A lot of successful people will tell you you make your own luck in this life. Bob Parsons will tell you he waited his out.

At the iCONIC: Los Angeles conference, a co-production of INC. and CNBC, on Tuesday afternoon, the GoDaddy founder told the story of his life, a tale in which he triumphed again and again by playing chicken with disaster and refusing to flinch.

It began when Parsons was a ne'er-do-well fifth grader at a Catholic school in his native Baltimore. On the last day of class, he discovered that had failed and wouldn't be moving up to sixth grade. Instead of waiting around for his report card, he fled and spent the summer hiding the news from his parents. "Starting that day, I began the longest summer of my life," he said. "Now, not only was I in trouble for screwing up the year -- I was in trouble for lying about it. "

Or not, because when Parsons reported to school for the first day of the fall semester, having resisted the temptation to confess, he was allowed to remain with his classmates. A nun told him that his behavior had so flummoxed his teacher, she'd given up and passed him. "That was one of the best feelings I've ever had in this life," said Parsons of the unintentional lesson in perseverance. "The only reason it worked out was because I hung in until the bitter end." 

A few years later, Parsons was faring not much better in school and elected to enlist in the Marines. Vietnam was raging, and he was quickly assigned to a unit with a high casualty rate. As a rifleman, he routinely drew duties like carrying the 29-pound radio with an eight-foot antenna out on patrol. "That was like wearing a sign that said, 'Please shoot me first,'" he recalled. 

After a panic attack, Parsons developed a strategy for keeping it together, telling himself that all he had to do was survive until the following morning's mail call. "I didn't worry about getting hurt. I didn't worry about dying. I just focued on mail call the next morning and figured that when my time would come, it would come," he said.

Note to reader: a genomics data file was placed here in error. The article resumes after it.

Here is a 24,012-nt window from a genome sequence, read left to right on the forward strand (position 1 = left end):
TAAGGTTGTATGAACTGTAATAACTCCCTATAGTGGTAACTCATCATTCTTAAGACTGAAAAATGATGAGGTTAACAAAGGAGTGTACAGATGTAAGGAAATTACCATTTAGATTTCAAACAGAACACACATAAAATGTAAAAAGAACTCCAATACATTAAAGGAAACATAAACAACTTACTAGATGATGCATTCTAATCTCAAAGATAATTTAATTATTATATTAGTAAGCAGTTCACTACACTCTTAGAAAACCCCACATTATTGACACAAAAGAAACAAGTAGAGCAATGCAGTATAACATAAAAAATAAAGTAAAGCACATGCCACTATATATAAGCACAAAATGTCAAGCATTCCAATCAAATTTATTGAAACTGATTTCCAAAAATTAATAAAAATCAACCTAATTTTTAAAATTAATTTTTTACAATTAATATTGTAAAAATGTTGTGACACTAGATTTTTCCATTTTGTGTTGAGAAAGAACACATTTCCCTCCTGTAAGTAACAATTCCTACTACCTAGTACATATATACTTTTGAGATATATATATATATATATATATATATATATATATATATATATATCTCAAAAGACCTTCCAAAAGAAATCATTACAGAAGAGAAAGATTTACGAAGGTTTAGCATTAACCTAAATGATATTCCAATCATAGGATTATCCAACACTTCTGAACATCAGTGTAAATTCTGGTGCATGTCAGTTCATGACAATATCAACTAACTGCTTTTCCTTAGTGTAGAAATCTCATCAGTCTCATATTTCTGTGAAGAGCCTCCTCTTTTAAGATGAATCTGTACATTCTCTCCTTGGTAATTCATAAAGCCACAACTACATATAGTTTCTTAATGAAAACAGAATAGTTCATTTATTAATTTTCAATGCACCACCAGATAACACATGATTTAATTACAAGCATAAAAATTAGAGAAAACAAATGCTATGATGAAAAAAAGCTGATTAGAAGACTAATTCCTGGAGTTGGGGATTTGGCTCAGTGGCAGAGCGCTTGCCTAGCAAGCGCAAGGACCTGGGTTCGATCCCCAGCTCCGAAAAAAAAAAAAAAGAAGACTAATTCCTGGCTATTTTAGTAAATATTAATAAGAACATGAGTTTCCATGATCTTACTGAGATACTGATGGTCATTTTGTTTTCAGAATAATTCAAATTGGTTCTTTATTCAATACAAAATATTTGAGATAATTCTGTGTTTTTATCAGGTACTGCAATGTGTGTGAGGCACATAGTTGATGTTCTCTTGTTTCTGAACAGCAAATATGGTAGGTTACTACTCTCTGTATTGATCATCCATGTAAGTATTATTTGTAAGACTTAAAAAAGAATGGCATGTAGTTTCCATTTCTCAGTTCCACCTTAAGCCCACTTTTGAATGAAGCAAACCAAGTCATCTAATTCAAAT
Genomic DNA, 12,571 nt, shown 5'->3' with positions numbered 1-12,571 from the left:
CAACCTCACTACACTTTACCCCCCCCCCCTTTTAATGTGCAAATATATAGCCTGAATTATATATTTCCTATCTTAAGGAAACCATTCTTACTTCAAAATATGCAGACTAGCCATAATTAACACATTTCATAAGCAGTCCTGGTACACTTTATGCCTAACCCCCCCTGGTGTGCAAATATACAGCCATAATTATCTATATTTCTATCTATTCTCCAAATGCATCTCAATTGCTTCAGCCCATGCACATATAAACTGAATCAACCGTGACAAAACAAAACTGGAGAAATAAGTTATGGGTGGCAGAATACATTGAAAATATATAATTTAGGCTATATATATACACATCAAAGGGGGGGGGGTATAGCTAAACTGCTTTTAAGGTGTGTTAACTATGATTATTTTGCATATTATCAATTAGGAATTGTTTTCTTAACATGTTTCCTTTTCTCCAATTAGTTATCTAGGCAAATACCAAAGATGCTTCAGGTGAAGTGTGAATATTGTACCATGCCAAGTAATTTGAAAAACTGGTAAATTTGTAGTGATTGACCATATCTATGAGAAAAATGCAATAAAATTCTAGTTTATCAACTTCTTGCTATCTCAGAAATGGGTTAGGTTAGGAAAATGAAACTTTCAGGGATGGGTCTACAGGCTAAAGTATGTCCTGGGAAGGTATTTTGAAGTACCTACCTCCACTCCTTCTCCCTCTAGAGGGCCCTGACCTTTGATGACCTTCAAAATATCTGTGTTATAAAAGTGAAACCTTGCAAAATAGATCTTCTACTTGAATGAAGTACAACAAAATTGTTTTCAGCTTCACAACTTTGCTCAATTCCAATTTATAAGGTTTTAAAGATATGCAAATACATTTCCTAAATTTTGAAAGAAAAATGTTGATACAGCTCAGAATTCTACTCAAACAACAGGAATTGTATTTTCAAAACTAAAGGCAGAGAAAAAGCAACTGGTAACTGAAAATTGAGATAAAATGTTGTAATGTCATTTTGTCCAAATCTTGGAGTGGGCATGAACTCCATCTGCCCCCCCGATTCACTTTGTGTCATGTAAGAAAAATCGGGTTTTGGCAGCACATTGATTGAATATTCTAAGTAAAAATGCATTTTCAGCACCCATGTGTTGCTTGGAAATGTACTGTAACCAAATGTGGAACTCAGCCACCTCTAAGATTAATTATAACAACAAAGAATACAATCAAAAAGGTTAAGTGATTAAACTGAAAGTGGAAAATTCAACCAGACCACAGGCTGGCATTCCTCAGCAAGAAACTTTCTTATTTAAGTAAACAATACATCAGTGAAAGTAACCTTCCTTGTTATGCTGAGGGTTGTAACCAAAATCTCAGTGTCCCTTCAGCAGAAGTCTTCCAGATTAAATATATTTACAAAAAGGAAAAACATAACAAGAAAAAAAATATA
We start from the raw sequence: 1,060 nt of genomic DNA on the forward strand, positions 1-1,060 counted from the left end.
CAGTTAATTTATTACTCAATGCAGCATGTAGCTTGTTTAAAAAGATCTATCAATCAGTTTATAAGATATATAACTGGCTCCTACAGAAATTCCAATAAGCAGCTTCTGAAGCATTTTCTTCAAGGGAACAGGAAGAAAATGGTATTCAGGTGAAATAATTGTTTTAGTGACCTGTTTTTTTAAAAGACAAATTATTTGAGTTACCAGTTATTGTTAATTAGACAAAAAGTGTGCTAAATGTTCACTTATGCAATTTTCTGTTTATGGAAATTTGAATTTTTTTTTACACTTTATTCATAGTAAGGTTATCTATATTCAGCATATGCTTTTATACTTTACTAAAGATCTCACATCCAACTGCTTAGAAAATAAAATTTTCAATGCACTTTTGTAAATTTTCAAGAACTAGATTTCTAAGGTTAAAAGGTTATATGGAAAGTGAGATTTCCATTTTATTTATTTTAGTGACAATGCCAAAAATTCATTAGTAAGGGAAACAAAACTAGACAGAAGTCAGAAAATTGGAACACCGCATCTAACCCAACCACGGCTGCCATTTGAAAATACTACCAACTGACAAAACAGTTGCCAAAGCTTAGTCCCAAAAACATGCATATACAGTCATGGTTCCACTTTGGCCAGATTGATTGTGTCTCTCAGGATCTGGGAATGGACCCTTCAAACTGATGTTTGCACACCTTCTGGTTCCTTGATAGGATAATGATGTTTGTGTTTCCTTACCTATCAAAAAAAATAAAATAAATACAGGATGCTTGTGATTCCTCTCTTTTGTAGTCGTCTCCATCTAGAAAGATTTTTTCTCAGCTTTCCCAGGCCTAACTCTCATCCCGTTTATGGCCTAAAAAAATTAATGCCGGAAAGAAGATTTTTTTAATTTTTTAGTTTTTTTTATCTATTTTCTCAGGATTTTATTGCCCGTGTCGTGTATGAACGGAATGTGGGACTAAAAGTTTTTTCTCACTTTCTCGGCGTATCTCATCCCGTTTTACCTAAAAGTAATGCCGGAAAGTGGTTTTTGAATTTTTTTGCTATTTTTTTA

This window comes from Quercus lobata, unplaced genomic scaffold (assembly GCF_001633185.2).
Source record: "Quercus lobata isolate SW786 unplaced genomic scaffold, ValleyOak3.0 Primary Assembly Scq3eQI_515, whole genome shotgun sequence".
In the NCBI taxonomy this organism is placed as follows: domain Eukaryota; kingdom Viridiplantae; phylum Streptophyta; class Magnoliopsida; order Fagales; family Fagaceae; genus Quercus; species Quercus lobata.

His time never came. After tripping an explosive booby trap, he was wounded, but not gravely, and was reassigned to a non-combat intelligence unit. "Man, I thought I hit the jackpot," he said. "After that, I'll tell you, things never really bothered me that much."

Back in civilian life, Parsons used his veteran's benefits to get a college education. This time, the schooling took, a change he credits to his Marine Corps training. "They taught me discipline and not in the sense of punishment, but discipline in the sense of if you've got a job, you have to do it. Other people are counting on me to do it," he said.

While working as an accountant, he learned how to write computer programming. Parsons decided to start his own business after flipping through computer magazines and seeing all the big, beautiful ads. His goal was to be one of the companies running the ads. 

He started with $15,000 in his bank account and quickly lost it all. A year later, with $25,000 in capital, he tried again, and lost that, too. He tried one more time, and this time staked everything on a big, fancy ad of the type he had admired. It resonated with customers, and Parsons Technology made $287,000 that year. A few years later, he sold the company for $64 million.

Parsons' next move was to start GoDaddy, but it, too, was slow to catch on. By early 2001, he had only a few million left in the bank and was considering shutting it down before he lost that, too. "After you've been kicked in the teeth about 100 times, your gums start to hurt," he said.

Then, on a trip to Hawaii, he saw a valet parking cars at the Four Seasons Hotel and looking "happy as a lark" while he did it. "I decided right then that if I went broke, the worst thing that happened was I'd go park cars," he said. (Actually, he quickly clarified, his dream fallback job would be as a "stick man on a craps table.") 

A few months later, the dotcom bubble burst. Overnight, demand for GoDaddy's super-cheap web services shot up, over-leveraged competitors and creditors went out of business and the high cost of buying advertising fell almost to zero. By October 2001, GoDaddy was profitable. "I almost shut that thing down because I was worried about failure," he marveled. Instead, "GoDaddy was born because when I had my lucky moment, I was there to take advantage of it."